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Hi, All. I've been diagnosed with severe narrowing/stenosis of the celiac artery. Today the Thoracic physician said he is still not sure it is MALS because I'm not losing weight. I'm actually in the hospital now, admitted last night from ED. I was sent to ED by PCP, who was concerned my pain could mean ischemia/organ damage given severity and duration I've been in this state. I have many of the symptoms mentioned in this forum – severe abdominal pain (both sides but predominantly left, under/around ribs and radiating to back) nausea lasting for hours and days, shortness of breath, weakness, chest pain, headaches. A CT from an ED visit in September of 2018 revealed stenosis and poststenotic dialation. What a journey to get to this point. Its been an uphill battle, really. I've had to be my own advocate – reading, researching, insisting on being seen and being taken seriously when dismissed and pushing for more testing when something was ruled out. Most important is to maintain hope. I really want to consult another physician/Team. Can anyone give some recommendations? I believe UPMC is the next closest health system to me. Thanks!

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I have not been diagnosed with MALS…but everything else has been ruled out. Is there anyone on this site from Western NY, and if so, what Dr do you use? I am desperate!!! Insurance may be an issue because MALS is so rare. I have not been able to eat w/out extreme pain after for 5 months and have lost about 30 pounds since then. I need a Dr who is knowledgeable!! Thank you, and God bless!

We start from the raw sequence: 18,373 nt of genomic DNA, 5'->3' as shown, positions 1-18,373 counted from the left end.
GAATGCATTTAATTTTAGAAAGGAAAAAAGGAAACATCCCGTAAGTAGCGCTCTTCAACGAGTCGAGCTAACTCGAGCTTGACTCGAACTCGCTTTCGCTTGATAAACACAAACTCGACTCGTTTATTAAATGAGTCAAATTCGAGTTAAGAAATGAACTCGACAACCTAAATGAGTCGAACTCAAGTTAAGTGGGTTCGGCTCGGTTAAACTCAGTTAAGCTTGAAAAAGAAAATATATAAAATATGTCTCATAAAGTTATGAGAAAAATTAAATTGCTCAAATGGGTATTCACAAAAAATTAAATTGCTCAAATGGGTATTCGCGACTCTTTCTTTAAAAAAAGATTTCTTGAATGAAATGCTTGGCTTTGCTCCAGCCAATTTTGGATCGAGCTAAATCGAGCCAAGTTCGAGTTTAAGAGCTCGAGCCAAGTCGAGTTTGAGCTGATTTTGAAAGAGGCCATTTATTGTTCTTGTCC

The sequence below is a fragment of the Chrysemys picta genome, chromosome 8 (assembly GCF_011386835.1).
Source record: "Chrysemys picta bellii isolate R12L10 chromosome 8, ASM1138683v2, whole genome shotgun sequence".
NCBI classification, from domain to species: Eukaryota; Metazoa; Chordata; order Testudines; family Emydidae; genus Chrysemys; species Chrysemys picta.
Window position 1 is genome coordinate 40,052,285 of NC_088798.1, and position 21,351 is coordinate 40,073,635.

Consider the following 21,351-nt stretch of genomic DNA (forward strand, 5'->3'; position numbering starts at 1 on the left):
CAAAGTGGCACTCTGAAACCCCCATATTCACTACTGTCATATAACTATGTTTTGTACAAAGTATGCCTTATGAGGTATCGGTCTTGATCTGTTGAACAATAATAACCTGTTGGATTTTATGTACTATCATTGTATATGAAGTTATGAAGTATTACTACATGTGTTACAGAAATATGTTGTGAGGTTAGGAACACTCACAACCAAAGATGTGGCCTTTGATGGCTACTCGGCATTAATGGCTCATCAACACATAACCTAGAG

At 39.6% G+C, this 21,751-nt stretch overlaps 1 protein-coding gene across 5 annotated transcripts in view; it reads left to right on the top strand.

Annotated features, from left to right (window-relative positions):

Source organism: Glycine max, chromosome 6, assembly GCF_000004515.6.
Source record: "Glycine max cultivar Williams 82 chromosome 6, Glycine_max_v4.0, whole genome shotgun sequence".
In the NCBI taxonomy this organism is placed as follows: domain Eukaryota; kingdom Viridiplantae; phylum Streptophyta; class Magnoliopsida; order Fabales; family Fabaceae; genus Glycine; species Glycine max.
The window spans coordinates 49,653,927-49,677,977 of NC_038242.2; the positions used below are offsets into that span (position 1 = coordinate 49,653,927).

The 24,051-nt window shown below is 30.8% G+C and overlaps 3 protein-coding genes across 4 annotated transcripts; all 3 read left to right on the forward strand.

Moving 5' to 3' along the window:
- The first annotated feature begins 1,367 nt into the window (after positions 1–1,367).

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There is Facebook group that has put together a list of doctors that they use called MALSPals. I will see if I can get the listed posted here…I have not had much success in the past. On another note, there is a nonprofit working towards better care for patients. In full disclosure I am on the board, but I will continue to volunteer here. I just want everyone to know we are making progress together! The foundation is called The National MALS Foundation, our website will be up soon.